Ciavarella and Conahan were removed by the Pennsylvania Supreme Court as judges when the charges were filed in federal court, and the Supreme Court appointed a judge to review all the cases involved.

Again, we have an instance where innocent people are falsely persecuted. It certainly indicates the need for a defense lawyer who can be the legal advocate in protecting the rights of the accused, even for something that seems minor, at first blush. It’s very possible that many of these children sentenced did not have an attorney because it seemed their situation was such a minor offense but that just made it easier for the judges to get away with this injustice.

Consequently, it’s always advisable to seek advice from a competent criminal attorney, when you or your child is charged with any kind of criminal, even petty, act. Get educated on how to choose the best lawyer and discover how to avoid common mistakes by going to my website at http://www.oklahomacriminallawoffice.com


Cocaine penalties & federal sentencing pitfalls

September 3, 2008

Under the federal sentencing guidelines, the penalties for crack cocaine were about 100 times those for powdered cocaine.  These penalties have now been changed last November.  Then the United States Sentencing Commission made the changes retroactive.  That retroactivity has allowed and will allow approximately 19,500 inmates, mostly black, to seek reductions in the sentences they had received.  Four out of five crack defendants are black.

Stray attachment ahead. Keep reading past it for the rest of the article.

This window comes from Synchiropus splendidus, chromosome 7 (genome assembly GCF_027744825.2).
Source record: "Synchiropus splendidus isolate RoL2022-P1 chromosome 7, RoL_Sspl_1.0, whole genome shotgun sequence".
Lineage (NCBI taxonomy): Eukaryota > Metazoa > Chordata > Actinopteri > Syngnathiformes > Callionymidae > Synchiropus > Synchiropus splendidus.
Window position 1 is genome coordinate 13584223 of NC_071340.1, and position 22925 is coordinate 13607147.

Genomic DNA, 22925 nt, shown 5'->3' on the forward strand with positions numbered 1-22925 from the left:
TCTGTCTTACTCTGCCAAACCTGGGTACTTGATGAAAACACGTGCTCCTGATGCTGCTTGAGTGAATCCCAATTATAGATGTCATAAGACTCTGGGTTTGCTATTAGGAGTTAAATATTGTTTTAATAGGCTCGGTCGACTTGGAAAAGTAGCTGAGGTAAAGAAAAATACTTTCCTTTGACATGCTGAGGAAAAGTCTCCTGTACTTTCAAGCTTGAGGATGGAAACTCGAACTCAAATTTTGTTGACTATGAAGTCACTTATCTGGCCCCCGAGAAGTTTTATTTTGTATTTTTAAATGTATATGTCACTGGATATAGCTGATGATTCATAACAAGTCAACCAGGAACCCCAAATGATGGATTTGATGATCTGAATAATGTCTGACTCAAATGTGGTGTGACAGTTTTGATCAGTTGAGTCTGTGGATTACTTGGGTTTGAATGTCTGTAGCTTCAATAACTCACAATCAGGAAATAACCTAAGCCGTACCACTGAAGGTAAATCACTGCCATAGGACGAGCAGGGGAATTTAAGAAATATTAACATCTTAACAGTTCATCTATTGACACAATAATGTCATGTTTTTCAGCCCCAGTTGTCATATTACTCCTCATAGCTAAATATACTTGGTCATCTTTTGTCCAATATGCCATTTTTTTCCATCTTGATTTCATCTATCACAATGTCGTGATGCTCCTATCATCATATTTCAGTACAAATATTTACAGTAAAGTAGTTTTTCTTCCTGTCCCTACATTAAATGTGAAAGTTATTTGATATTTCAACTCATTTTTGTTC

Crack is smoked, so it gets into the bloodstream faster than powdered cocaine, which is ordinarily snorted.  Crack therefore produces a more intense high and is considered more addictive than powdered cocaine.

Experts say the difference between the two types of cocaine do not merit the 100-to-1 disparity that was written into the federal sentencing guidelines in 1986.  Under those guidelines a mandatory minimum of 5 years imprisonment for trafficking in 5 grams of crack, less than the amount of two packets of sugar, whereas it would take 100 times that quantify of powdered cocaine to result in this sentence.

Powered cocaine was typically sold in the mid-1980s by the half-gram or gram for $50 to $100, while crack was sold as small rocks costing as little as $10.  Crack became popular in poor, largely minority urban areas, and it developed a reputation as a drug used mostly by violent, inner-city youths.  It became a “demonic new substance, “ according to Craig Reinarman, a sociology and legal-studies professor at the University of California at Santa Cruz, editor of the 1987 book “Crack in America: Demon Drugs and Social Justice.”

When crack first became popular, there was an increase in murders and other crimes associated with crack.  But the bloodshed was not necessarily the result of something inherent in crack.  Most of that violence was typical for what happens when any illegal drug is introduced and drug dealers with guns compete for new markets, according to Alfred Blumstein, a professor of urban systems and operations research at Carnegie-Mellon University.